There are a lot of people that don’t care. As a fund-raiser I took money from these people because they didn’t want to care, but they didn’t want anyone to know they don’t care. Their names are on buildings all over town and are considered great philanthropists, but they do not want to actually see any of the ugliness. So I take their money so they don’t have to.

    There’s no “more effective caring” there. They’re paying off the devil, like it’s protection money or something.

    Then there are those who do care. Deeply! They look for ways to help. They don’t wait for a “system” to make their caring more effective or to relieve them of the responsibility for caring. They serve on boards, raise money, volunteer to help where they can be most effective.

    No “system” will work any more effectively. In fact, we’ve seen systems fail miserably at government-organized caring. I’ve personally worked at youth programs where for $60 a day, we did the same job the government was doing for $165 per day and doing the job a far sight better. Eventually, they were sending us kids their $165 a day programs were unable to do anything with.

    They had a “system” of caring all right, but it didn’t hold a candle to the same resources that were created by people who actually do care and are willing to make the sacrifice to act on that caring. And we didn’t need a “system” to make our caring more effective. We use what we’ve got, even though that “system” is woefully inadequate, rife with political corruption, waste and fraud. The best thing we could do is get the system out of the way of the people who really do care. We’re pretty efficient all on our own, thank you very much.

    Tom King

  • Donna Dziak

    I think that for any non-profit or government, that currently is unionized, it is important to realize the new paradigm that exists since the recession started in 2007. With fewer dollars and higher production expectations, the structure of most unionized shops will adversely affect morale worse than ever before. I have witnessed too many examples of good staff leaving non-profit and government agencies simply because their competancy is not rewarded, i.e. valued. Poorly performing peers remain in their jobs (never held accountable or bear the consequences of their lackluster work and/or negative attitudes).

    First hired, last fired plays into this backward system that protects the poor performing employee and sacrifices the best employees. As programs are held to collect more data and report distinctive outcomes, the protections in place thru unions must be re-examined in order to meet the demands of less funding coupled with high performance expectations from funders.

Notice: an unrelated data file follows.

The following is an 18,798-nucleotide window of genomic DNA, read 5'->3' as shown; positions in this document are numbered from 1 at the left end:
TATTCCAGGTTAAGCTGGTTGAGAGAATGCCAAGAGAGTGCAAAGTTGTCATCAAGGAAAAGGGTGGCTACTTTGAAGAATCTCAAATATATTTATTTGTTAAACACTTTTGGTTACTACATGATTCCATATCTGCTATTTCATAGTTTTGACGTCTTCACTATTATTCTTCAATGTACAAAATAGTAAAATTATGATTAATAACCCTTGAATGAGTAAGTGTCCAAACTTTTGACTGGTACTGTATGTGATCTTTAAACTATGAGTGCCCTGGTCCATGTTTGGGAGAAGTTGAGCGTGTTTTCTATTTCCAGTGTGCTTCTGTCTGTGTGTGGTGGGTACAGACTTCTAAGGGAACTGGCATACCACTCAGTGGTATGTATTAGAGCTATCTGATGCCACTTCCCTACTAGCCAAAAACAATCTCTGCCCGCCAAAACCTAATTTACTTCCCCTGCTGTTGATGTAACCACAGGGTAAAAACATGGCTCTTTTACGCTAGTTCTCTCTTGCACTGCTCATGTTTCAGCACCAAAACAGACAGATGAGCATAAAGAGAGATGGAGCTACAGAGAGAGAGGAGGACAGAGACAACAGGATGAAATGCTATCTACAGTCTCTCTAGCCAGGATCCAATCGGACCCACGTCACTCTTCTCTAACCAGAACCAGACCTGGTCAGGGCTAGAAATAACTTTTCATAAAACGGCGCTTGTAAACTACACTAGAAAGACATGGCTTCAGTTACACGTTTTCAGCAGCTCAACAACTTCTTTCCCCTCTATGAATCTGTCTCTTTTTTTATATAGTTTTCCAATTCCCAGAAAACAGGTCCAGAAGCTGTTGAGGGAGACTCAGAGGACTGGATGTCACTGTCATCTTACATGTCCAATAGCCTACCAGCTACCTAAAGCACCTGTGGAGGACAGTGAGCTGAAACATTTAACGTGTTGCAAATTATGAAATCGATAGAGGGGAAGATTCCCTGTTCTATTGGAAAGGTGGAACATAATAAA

Governments cannot rely on the public to increase taxes to cover service needs when the public is struggling and the perception is that government is ineffectual and inefficient. Government has to show–SHOW–that they are good stewards of public funds and that the outcome of that stewardship is competent government employees and well run services.

    As a peer noted over an exchange, even FDR did not agree with collective bargaining for government employees:

    [I][I][I] “All Government employees should realize that the process of collective bargaining, as usually understood, cannot be transplanted into the public service. It has its distinct and insurmountable limitations when applied to public personnel management.

    The very nature and purposes of Government make it impossible for administrative officials to represent fully or to bind the employer in mutual discussions with Government employee organizations. Particularly, I want to emphasize my conviction that militant tactics have no place in the functions of any organization of Government employees. A strike of public employees manifests nothing less than an intent on their part to prevent or obstruct the operations of Government until their demands are satisfied. Such action, looking toward the paralysis of Government by those who have sworn to support it, is unthinkable and intolerable.”

    Workers need to be protected from abuses in the work place, but they also need to uphold their end of the bargain and that is going to demand new rules and understanding– compromises, by the unions and their due payers.